One of the things that has long rankled critics of Teach for America, the headline-garnering young corps of non-traditional teachers who serve in poor schools, is the fact that once their initial commitment is up, TFA recruits leave the profession in droves. To their detractors, this makes TFA expensive and disruptive, and robs kids of teachers with gap-closing expertise the second they (the teachers) get their sea legs.
TFA and its boosters have long countered that churn is not necessarily a bad thing. TFA recruits the tippy top of the best college classes, and those alums who do go on to graduate or law school — followed presumably by world domination — make terrific ambassadors for education.
I’m only half kidding about that world domination: 18 percent of Harvard University’s 2009-2010 class applied to TFA. Indeed, one of the newest criticisms in the kit bag is that candidates for elite graduate and professional schools now see a TFA stint as a gilt application-padder.
But why not send them off to their JDs and their public administration Ph.D.s with a little firsthand knowledge of the nexus between poverty and literacy? How often did we hear candidate Mark Dayton talk about the year he spent teaching in New York City schools? But I digress.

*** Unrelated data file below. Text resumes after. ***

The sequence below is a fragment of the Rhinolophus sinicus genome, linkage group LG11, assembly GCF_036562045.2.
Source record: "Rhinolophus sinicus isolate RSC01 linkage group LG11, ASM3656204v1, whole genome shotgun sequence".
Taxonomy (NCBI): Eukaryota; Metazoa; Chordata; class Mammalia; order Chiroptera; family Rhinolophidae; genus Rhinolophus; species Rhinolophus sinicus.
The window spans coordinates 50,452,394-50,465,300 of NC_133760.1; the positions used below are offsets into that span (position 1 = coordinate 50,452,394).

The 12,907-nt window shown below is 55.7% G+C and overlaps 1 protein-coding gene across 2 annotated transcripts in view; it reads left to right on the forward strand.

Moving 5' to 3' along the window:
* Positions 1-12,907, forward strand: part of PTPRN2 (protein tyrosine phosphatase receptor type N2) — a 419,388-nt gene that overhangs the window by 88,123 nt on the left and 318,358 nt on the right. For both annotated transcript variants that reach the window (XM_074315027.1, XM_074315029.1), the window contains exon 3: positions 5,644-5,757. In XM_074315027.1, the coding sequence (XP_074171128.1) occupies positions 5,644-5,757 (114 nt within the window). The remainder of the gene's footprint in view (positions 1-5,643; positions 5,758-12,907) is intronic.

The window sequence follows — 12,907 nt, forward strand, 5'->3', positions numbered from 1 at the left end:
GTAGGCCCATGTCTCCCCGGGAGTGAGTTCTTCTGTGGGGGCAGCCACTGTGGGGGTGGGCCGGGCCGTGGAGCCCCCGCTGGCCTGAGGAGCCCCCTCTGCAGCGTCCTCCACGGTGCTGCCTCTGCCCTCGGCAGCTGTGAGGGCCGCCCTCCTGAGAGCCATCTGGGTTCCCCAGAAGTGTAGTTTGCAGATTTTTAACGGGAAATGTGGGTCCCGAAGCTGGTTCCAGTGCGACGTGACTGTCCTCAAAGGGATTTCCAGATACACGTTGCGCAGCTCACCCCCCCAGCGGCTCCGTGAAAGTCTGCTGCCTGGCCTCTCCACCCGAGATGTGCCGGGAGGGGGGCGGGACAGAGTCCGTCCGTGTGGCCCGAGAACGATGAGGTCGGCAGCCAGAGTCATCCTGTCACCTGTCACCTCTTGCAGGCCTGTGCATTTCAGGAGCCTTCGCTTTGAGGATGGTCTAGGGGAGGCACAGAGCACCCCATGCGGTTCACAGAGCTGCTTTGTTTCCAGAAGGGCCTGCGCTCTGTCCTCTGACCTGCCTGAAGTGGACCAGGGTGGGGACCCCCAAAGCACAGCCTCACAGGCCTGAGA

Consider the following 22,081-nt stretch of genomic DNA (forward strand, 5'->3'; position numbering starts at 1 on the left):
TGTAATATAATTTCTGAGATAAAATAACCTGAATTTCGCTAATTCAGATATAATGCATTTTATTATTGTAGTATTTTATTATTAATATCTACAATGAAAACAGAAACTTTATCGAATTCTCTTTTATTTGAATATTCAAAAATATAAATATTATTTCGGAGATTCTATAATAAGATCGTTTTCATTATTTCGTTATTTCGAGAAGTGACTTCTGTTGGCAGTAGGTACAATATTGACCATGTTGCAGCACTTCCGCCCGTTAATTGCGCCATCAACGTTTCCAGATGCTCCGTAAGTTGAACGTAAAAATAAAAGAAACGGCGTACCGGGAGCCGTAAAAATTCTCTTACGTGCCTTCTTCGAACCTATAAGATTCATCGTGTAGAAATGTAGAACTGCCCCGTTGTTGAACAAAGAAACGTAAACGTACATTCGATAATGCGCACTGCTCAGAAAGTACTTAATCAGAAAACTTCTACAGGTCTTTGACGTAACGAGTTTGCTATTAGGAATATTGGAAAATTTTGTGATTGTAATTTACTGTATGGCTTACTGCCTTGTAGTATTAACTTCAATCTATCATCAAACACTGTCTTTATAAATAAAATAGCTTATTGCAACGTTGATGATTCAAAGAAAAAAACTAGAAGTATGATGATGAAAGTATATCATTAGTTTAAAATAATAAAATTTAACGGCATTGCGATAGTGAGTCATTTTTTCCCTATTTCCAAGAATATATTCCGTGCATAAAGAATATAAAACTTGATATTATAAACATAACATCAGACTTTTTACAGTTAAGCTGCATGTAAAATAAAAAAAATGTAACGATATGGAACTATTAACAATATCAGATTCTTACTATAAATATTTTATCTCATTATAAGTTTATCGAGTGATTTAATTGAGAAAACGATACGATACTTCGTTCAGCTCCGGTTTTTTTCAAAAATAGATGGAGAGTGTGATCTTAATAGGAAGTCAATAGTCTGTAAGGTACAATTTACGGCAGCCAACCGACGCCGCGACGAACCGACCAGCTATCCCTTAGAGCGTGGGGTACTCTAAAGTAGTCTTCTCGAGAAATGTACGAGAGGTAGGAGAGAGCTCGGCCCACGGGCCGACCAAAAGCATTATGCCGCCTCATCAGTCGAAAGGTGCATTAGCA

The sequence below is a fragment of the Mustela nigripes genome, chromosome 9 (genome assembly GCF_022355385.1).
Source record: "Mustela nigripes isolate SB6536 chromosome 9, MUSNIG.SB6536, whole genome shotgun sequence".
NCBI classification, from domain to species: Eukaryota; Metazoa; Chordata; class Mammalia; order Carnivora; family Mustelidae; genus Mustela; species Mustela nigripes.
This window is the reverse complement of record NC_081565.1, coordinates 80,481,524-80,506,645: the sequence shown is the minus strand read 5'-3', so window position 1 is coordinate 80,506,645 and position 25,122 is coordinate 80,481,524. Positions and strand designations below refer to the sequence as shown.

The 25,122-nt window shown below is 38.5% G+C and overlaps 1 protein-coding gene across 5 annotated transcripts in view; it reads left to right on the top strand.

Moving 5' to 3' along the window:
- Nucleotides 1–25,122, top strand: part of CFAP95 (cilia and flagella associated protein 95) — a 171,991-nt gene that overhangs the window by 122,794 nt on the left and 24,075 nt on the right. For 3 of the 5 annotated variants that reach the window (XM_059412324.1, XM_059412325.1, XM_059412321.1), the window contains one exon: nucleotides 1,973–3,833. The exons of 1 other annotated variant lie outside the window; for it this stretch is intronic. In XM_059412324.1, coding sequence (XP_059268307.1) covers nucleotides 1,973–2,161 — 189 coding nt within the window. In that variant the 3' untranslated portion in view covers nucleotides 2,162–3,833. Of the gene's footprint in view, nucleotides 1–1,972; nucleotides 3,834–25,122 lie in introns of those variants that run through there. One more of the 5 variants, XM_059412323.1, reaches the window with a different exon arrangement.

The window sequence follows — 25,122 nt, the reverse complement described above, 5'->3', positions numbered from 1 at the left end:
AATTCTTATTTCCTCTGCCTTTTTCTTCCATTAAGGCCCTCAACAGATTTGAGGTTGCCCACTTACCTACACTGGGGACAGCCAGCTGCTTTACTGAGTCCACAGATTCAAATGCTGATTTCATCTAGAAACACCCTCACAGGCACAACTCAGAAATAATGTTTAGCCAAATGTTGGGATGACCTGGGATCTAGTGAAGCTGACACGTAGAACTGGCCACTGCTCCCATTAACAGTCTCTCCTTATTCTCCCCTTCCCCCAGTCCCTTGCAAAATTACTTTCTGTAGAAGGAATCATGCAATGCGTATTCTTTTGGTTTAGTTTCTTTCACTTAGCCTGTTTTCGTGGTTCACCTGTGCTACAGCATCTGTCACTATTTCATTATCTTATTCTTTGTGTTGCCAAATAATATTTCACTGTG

A newly released study by Phi Delta Kappan magazine (as in the teachers’ organization Phi Beta Kappa, which one would presume to be TFA-skeptical) has found that over the course of their first five years, TFA teachers do leave the profession in higher numbers.
Given that the recruits sign on for two-year stints, this arguably isn’t a terribly valuable comparison. And depending on which set of numbers you look at, it doesn’t actually prove TFA teachers quit at a higher rate. And I don’t actually think that’s the interesting debate here.